Errol Morris on the "Disturbing" Rise of Fake News

Errol Morris - Publicity - H 2017
Courtesy of Nubar Alexanian/Netflix

"Truth hasn't been obliterated, much as they would like to try, politically," says the 'Wormwood' director, who is being honored at AFI Fest, as he dishes on how doc filmmaking has changed since the start of his prolific career.

Errol Morris, known for his seminal 1988 documentary The Thin Blue Line and the Oscar-winning 2003 film The Fog of War, once again dives deep for his latest project, but in this case, he takes his time, telling the story over four and a half hours. In the six-episode series Wormwood (debuting Dec. 15 on Netflix and in theaters), the filmmaker, who will be honored with a tribute during AFI Fest, focuses on the true story of Eric Olsen, who spent 60 years investigating the mysterious 1953 suicide of his father, a scientist who was working with the CIA. In a departure from his previous work, the Oscar winner directs actors like Peter Sarsgaard and Bob Balaban in scripted re-enactments. Ahead of the kickoff of AFI Fest, Morris, 69, spoke with THR about Wormwood, how documentary filmmaking has changed and the rise of fake news.

How liberating is the extended running time?

It gives you a much broader canvas to work on. I don't know if Wormwood could have been done in a traditional 100-minute format. I'm truly grateful to Netflix for having the opportunity to do it. With Netflix, it's the everything bagel, everything you might see in a film is in Wormwood, from re-enactments to scripted drama to interviews to archival materials to graphic treatments of one kind or another. I don't think there is really anything quite like it or anything really that has tried to do something like this.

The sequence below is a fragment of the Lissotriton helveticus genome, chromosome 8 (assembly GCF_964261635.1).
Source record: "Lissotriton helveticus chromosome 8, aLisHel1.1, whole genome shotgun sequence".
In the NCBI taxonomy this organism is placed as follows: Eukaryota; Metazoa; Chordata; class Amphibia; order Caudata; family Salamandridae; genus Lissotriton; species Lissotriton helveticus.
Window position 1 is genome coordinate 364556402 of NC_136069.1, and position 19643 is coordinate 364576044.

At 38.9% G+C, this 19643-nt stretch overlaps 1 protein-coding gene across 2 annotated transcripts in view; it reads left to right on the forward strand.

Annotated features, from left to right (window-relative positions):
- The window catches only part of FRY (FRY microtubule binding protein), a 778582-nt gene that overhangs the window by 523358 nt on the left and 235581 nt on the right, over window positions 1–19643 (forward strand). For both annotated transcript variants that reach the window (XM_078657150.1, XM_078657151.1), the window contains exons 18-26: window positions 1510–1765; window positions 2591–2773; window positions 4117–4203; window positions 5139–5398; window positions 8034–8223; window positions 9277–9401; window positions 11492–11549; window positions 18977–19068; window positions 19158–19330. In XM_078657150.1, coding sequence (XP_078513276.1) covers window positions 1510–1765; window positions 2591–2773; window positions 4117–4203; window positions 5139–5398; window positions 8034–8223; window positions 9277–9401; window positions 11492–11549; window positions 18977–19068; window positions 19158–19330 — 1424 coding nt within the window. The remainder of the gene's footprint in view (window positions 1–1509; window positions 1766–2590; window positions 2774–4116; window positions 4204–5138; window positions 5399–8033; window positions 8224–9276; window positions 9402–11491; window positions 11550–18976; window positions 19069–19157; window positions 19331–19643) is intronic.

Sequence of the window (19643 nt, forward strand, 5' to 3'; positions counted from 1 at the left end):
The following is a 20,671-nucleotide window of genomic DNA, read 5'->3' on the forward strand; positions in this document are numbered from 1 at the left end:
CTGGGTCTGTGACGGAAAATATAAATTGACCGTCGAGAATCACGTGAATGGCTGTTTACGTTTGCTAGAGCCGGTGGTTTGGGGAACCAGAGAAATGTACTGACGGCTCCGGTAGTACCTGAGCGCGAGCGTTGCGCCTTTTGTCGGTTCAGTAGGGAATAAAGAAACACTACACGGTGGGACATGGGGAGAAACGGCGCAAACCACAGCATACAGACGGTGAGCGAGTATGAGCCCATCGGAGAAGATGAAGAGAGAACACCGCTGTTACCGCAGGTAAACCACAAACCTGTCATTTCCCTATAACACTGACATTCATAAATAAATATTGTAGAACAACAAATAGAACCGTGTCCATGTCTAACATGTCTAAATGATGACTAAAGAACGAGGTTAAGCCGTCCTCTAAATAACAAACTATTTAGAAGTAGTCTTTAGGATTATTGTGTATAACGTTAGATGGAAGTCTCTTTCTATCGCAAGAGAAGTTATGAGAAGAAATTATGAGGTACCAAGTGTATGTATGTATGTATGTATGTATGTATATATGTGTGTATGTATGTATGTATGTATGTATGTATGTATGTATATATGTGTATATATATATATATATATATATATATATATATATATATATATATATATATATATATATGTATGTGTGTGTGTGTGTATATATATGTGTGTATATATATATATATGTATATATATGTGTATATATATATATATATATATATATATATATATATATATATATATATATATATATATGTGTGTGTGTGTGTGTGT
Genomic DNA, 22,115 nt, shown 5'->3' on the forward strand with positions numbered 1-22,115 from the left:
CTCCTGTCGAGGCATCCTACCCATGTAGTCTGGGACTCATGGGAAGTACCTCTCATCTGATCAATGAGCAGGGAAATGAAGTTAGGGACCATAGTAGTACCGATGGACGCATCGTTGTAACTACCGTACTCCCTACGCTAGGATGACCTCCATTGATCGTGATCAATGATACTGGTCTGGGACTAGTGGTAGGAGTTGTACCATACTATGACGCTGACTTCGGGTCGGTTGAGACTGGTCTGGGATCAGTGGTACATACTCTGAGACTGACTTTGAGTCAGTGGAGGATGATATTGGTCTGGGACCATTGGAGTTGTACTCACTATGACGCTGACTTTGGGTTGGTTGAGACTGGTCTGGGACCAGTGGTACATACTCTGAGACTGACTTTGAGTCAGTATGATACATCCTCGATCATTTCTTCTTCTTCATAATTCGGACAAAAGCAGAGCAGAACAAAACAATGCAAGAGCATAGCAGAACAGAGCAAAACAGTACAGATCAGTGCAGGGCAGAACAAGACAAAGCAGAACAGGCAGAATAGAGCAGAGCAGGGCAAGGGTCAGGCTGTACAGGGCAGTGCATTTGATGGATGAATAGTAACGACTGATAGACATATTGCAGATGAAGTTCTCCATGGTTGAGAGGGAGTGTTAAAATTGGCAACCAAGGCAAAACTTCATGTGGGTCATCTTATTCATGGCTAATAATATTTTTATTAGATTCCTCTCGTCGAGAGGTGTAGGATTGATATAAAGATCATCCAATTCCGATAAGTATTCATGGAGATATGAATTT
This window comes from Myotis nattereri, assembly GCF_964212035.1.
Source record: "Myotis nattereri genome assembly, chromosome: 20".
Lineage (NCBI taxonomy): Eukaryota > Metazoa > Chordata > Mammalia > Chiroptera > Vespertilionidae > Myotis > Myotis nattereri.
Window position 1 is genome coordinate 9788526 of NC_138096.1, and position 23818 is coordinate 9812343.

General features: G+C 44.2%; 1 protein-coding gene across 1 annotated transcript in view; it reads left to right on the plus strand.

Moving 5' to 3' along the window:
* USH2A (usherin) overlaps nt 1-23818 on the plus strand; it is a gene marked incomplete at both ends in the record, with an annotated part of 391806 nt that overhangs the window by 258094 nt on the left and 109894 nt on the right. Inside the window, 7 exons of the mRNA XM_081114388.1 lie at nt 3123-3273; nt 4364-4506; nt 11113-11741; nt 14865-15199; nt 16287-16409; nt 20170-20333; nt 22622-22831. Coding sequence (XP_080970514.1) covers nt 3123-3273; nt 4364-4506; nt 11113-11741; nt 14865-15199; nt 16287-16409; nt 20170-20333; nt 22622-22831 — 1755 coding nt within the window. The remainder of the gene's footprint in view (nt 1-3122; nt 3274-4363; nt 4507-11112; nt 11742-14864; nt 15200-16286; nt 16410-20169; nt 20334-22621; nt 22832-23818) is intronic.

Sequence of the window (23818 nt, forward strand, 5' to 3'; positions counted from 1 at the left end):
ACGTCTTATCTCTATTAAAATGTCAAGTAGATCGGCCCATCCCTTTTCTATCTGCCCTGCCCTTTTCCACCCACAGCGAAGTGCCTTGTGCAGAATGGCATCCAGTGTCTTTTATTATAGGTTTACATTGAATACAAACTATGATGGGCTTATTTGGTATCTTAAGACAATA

Because of a new Academy rule, Wormwood couldn't be submitted for a feature doc Oscar. Does that remind you of The Thin Blue Line, which was rejected because of the re-enactments in it?

The Thin Blue Line was shown to Academy members, and the minute they saw the first re-enactment unspool they turned it off. It was considered sort of heretical; this was not something that you do in documentary, not something that should be countenanced in documentary. Now you see it everywhere.

How have documentaries changed since you began your career?

Well, although people have created very long documentaries in the past — I'm thinking of Shoah, Fred Wiseman's Near Death, Marcel Ophuls' The Sorrow and the Pity now there are all different forms of film, documentary included. Documentary has become a cornucopia of forms and ideas. One thing I think is important: What is it that makes documentary documentary? What makes it different than everything else? You're being held to account for the truth or falsity of what you're saying.

For a documentarian, what does the rise of fake news mean to you?

There's been a suggestion that all news is fake news. It's a very disturbing claim. Truth hasn't been obliterated, much as they would like to try, politically. Truth is as important as it ever was. But it's important to remember truth is not something that's just handed over to us. It's something that is investigated, it's pursued, it's sought after.

This story first appeared in the Nov. 8 issue of The Hollywood Reporter magazine. To receive the magazine, click here to subscribe.